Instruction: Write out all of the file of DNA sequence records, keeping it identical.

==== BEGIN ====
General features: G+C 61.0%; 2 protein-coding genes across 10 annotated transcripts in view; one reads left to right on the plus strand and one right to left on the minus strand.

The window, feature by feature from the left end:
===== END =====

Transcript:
General features: G+C 61.0%; 2 protein-coding genes across 10 annotated transcripts in view; one reads left to right on the plus strand and one right to left on the minus strand.

The window, feature by feature from the left end: